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Atomic Structure
Structure of the Atom
Relative atomic mass (Ar)
The weighted average mass of an atom of an element, taking into account its naturally occurring
isotopes, relative to one twelfth of an atom of carbon 12
Relative molecular mass (Mr)
The mass of a molecule compared to one twelfth of an atom of carbon 12
Atoms of an element which have identical proton numbers but have a different number of electrons
Isotopes don't affect the chemistry of an element, because all that's different…read more

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The mass spectrometer is used to obtain the mass and percentage abundance of the isotope of an
1. The sample is ionised by bombarding it with high-energy electrons fired from an electron gun
2. The ions are accelerated by attracting them towards a negatively charged plate, which has a
small gap through which they can pass
3. The beam of positively-charged ions are deflected by a magnetic field from an electromagnet,
which can be adjusted
4.…read more

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Trends in ionisation energy
Elements Explanation
H He 1st ionisation energy increases because the atomic radius of He is
smaller than H so the force of attraction between the nucleus and the
electrons is greater
He Ne 1st ionisation energy decreases because Ne is losing an electron from
its 2nd shell, which is shielded by the 1st shell
it is similar from Ne Ar and Ar Kr
He Li 1st ionisation energy decreases because you are removing an electron
from the next shell, which is…read more

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The number of atoms or molecules in one mole is a constant known as Avogadro's Constant; 6.022 x
Molar mass
The mass of one mole of a substance is called the molar mass. The units of molar mass are gmol-1
mol = mass/Mr
Amount of substance per unit of volume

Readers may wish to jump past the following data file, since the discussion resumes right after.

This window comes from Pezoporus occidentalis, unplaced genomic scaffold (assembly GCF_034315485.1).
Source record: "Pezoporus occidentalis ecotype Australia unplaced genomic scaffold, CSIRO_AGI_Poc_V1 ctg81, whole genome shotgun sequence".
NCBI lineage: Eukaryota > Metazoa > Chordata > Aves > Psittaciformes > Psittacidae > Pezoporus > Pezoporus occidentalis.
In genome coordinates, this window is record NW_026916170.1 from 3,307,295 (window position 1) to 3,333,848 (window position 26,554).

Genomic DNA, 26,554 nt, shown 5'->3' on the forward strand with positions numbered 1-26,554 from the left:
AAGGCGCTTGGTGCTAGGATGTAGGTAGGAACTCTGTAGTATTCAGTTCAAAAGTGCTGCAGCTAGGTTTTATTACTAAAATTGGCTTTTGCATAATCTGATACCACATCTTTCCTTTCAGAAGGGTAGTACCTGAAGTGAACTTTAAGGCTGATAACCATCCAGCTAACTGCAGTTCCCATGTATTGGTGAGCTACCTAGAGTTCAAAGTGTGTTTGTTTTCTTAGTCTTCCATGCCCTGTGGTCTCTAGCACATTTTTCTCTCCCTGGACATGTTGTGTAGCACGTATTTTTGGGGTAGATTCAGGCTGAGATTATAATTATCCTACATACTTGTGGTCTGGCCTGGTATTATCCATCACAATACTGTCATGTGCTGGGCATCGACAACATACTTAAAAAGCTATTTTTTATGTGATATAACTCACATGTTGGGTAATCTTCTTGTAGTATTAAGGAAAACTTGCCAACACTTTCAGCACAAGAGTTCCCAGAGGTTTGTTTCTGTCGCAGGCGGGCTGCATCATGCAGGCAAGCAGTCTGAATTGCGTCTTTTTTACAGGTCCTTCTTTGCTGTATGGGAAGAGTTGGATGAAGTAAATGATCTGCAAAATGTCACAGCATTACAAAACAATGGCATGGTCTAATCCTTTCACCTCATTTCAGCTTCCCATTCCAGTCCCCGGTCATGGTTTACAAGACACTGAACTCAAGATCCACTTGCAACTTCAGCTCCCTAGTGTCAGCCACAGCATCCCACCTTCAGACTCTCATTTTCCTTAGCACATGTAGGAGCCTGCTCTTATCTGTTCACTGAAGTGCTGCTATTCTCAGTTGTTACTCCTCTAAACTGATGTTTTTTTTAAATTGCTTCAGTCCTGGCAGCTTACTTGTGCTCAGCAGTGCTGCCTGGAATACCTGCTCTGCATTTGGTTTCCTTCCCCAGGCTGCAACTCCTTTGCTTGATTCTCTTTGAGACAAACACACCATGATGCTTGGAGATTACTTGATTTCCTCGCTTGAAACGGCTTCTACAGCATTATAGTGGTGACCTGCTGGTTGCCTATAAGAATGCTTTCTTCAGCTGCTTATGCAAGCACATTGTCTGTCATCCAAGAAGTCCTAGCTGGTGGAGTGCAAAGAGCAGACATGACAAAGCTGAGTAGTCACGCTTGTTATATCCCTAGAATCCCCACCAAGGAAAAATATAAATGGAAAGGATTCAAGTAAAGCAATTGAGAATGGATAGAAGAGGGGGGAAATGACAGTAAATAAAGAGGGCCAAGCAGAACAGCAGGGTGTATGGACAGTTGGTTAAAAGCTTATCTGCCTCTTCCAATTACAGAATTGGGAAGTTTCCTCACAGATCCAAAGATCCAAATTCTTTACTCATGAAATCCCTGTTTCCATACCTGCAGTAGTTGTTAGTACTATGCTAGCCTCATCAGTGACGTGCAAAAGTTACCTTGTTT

Concentration (moldm-3) = moles/volume (dm3)
Moles & gases
PV = nRT
P = Pa, T = K, R = 8.…read more

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Molecular formula
The actual number of atoms of each element in one molecule
Calculating molecular formula
1. Calculate the % of each element (mass/total mass)
2. Divide each % by the Ar of each element
3. Divide each answer by the smallest answer
4. Determine the empirical formula
5. Compare the Mr of each compound to mass of empirical formula
6.…read more

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Metallic bonding
Metals are shiny elements made up of atoms which can easily lose up to 3 outer electrons, leaving
positive ions
In a metal element, the outer shells merge; the outer electrons are no longer associated with a particular
Metals consist of a lattice of positive ions, surrounded by a `sea' of delocalised outer electrons
The positive ions in the lattice tend to repel each other, and this is balanced by the electrostatic
attraction of these positive ions for the negative `sea'…read more

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Pure carbon with covalent bonding throughout
Giant structure; bonding spread throughout the structure
Each carbon atom forms 4 single covalent bonds with other carbon atoms
The bonds point to the corners of a tetrahedron, as the bonds repel as far apart as possible
Atoms form a giant 3D lattice of strong covalent bonds
Very hard
Very high melting point
Does not conduct electricity ­ there are no free charged particles to carry charge
Pure carbon with two sorts of bonding; strong covalent &…read more

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Ionic bonding
Bonds between two oppositely-charged ions
Between groups 1&2 and groups 6&7
Electrostatic force of attraction
Metals have low ionisation energies; can lose electrons easily to form positive ions
Non-metals have high electron affinities; gain electrons easily to form negative ions
Oppositely charged ions are attracted electrostatically and form giant ionic crystals
Properties of ionic compounds
Very strong ­ giant structure with strong ionic bonds
High melting point ­ giant structure with strong ionic bonds
Conduct electricity when molten or in solution ­ ions…read more

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The ability of an atom to attract the bonding electrons towards itself in a covalent bond
If either atom has electronegativity greater than 1.9 & the difference in electronegativity between the
two atoms is similar (less than 0.5), the bonding is covalent
If the difference is large (greater than 2.1), the bonding is ionic
If either atom has electronegativity greater than 1.9 and the difference is between 0.5 and 2.…read more


umar ali

are these the only notes you used and how did you do on the exam


These are brill, I'm resitting for an A and really couldn't find the energy to sieve through the **** in the textbook. Thank-you! 

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